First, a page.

Hepatitis inflammation of the liver is nearly always caused by a viral infection. (Inflammation of the liver caused by drugs or toxic substances may also be called hepatitis, but most commonly the term indicates an infectious origin.) Depending upon the type of virus involved and the individual’s response to it, the inflammation may go undetected or at the other extreme produce profound illness. A child or adolescent with clinically significant hepatitis will typically experience fever, flulike symptoms, fatigue, jaundice (yellow orange skin and yellow color in the white area of the eyes), light or gray stools, and dark urine.

Many forms of viral hepatitis have been identified, and undoubtedly more will be discovered in the future. Of these, A and B are by far the most common.

Hepatitis A (previously called infectious hepatitis) is transmitted through contaminated food or water and is often acquired during foreign travel. The time from exposure to onset of symptoms is usually 15 to 40 days. The illness usually begins with five to ten days of nonspecific flulike symptoms, which may be followed by jaundice. (Fewer than 10 percent of children under age six who have hepatitis A develop jaundice. Among older children with hepatitis A infection, about half become jaundiced.) In the vast majority of cases, this infection resolves without complications in about a month, with rest as the primary treatment. Severe illness (or death) resulting from hepatitis A is extremely uncommon.

People who have ongoing close contact with the infected person may benefit from an injection of immune (gamma) globulin given within one or two weeks after exposure. This provides temporary protection that may prevent or minimize the impact of infection. Equally if not more important is good hygiene, including frequent hand washing, especially after any contact with stool from the infected individual. Children and infants may shed the virus in stool for several weeks after the illness has begun.

People who are planning to travel to high-risk areas (especially in developing countries) should consider obtaining specific hepatitis A vaccine, which is safe and nearly always effective, prior to departure.

Hepatitis B (formerly called serum hepatitis transmitted in ways similar to those that HIV/AIDS:

  • From an infected mother to her baby before or x the time of birth.
  • Through shared needles during intravenous drug use or through improperly cleaned tattoo needles that have been in contact with an infected person.
  • Through contaminated blood products during transfusion. (Careful screening of donors and blood products has virtually eliminated this type of transmission.)
  • Through an accidental needle stick of a healthcare worker who is drawing or processing blood from an infected person.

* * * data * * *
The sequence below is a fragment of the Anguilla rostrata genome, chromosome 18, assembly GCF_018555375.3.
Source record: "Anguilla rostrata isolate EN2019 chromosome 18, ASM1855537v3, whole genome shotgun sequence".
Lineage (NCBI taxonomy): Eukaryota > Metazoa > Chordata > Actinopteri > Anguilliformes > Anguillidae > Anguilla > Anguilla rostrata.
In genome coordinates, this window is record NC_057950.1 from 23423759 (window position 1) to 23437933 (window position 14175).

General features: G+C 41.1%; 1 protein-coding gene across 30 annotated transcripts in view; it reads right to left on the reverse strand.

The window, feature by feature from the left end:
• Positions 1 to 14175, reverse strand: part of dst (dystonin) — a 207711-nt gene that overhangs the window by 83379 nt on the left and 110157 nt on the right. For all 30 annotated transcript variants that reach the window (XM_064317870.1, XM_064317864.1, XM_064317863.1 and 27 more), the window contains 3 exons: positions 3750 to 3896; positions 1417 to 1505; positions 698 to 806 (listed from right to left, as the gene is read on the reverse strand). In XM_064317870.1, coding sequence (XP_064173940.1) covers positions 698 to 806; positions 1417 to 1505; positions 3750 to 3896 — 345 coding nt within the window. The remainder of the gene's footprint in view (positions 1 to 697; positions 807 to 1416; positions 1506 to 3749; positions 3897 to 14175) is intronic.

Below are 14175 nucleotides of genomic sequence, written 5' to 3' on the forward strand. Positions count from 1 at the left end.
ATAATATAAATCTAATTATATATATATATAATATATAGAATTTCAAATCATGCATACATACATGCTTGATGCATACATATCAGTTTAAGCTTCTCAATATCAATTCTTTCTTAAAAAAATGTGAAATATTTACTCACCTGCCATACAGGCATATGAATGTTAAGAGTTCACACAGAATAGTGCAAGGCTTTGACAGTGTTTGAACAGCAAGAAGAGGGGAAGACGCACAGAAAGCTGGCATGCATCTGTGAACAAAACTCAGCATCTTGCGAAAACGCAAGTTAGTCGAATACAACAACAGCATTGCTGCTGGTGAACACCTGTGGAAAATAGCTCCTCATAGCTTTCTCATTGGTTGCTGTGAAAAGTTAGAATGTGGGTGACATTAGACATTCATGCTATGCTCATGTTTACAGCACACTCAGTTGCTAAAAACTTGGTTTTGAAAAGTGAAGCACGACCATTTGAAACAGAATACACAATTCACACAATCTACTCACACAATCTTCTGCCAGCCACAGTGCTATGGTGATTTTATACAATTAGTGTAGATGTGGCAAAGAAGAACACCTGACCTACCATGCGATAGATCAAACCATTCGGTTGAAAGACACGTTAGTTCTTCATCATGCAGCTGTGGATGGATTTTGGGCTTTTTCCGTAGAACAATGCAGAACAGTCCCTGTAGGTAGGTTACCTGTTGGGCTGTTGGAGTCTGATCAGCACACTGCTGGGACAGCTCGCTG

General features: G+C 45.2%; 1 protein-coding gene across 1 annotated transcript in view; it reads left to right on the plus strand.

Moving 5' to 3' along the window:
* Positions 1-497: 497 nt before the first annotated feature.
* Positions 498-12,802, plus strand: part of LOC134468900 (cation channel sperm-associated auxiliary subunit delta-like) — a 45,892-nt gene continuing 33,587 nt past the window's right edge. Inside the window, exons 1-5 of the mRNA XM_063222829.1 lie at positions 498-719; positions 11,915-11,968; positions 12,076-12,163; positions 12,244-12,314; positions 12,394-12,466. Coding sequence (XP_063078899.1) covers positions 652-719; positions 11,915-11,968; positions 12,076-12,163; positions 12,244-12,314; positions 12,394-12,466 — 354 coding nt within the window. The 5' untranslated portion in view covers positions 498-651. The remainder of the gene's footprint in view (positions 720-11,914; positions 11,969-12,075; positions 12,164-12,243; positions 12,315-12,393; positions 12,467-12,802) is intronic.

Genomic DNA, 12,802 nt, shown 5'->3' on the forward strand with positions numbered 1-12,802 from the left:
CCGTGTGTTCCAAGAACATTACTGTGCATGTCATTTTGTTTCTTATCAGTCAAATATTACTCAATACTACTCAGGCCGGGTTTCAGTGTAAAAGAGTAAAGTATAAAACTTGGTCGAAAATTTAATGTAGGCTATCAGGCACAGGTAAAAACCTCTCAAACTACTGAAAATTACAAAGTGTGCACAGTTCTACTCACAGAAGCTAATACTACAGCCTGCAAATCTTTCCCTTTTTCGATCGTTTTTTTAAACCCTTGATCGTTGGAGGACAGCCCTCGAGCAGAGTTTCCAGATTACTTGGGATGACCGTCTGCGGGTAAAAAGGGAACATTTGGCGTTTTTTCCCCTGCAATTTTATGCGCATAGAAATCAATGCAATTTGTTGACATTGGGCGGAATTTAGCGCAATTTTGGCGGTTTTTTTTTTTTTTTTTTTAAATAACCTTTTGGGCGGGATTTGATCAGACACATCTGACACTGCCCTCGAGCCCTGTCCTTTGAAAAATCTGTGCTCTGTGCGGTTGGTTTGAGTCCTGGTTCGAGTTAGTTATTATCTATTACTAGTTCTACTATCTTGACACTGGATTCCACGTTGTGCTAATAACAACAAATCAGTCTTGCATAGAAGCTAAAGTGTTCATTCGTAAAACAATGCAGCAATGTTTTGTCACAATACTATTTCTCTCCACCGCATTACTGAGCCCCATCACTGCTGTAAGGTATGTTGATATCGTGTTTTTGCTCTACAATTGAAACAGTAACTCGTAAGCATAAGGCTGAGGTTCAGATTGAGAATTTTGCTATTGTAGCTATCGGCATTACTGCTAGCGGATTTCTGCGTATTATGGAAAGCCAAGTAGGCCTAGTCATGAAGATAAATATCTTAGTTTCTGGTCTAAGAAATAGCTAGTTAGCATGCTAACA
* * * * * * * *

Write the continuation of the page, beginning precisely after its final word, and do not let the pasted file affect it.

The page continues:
• Through sexual contact with an infected individual.
  • In as many as one in three cases, the source of infection is unknown.

The incubation period for hepatitis B is longer—to 150 days—than for hepatitis A. The initial signs may be minimal or nonspecific, such as fever, vomiting, and fatigue. In some cases, jaundice is the first sign that the infection is present. Rarely do life-threatening illnesses occur. At the outset of about 90 percent of cases, the infection resolves in about two weeks without any specific treatment or long-term problems. However, one in ten individuals develop a chronic form of the infection, which after a number of years poses a risk for cancer or scarring (cirrhosis 3 the liver). In addition, those with chronic hepatitis B transmit the virus through sexual contact. They should never donate blood because even a tiny amount of it will infect another person.

Infants who acquire hepatitis B from an infected mother before birth are at higher risk for complication in the future. However, newborn hepatitis B infections can be prevented if an injection of hepatitis B immune globulin (or HBIG) is given within twelve hours of birth. To anticipate births at which this treatment will be necessary, pregnant women are now screened hepatitis B virus as part of routine prenatal care.

Specific treatment for chronic hepatitis B is expensive and unpredictable in its effectiveness. However, a vaccine that is both safe and highly effective in preventing this infection has been available for the past few years. Because of the significant number of new cases of hepatitis B that continue to occur each year and its potency for causing serious long-term consequences, immunization of all children against this virus is now widely recommended and in many states required for school entry. The vaccine may be given at any age, starting at birth, and involves three injections – the second given one month after the first, and the third injection at least four months after the second.

In the past Hepatitis C was usually acquired from infusions, but now sexual contact and the use of illegal intravenous drugs are the typical modes of transmission. Since blood products are now routinely screenedtin evidence of hepatitis C infection, the risk for acquiring the virus from a transfusion is now extremely low. Hepatitis C causes acute symptoms such as fever, fatigue, and jaundice in fewer than 25 percent of cases. It’s more likely to cause no immediate illness but smolder for years as a chronic infection. Fifty percent of infected adults develop chronic infection, and of these, 20 percent cirrhosis of the liver. Less is known about medical long-term outcome in children.

Very often the first indication of a prior hepatitis C infection is an abnormal blood test found during a physical routine later in life or more often noted among the screening tests done when an adolescent or young adult donates blood. Whenever such abnormalities are found, the donated blood is never given to a patient, and the potential donors notified of his or her results so that further evaluation can be carried out.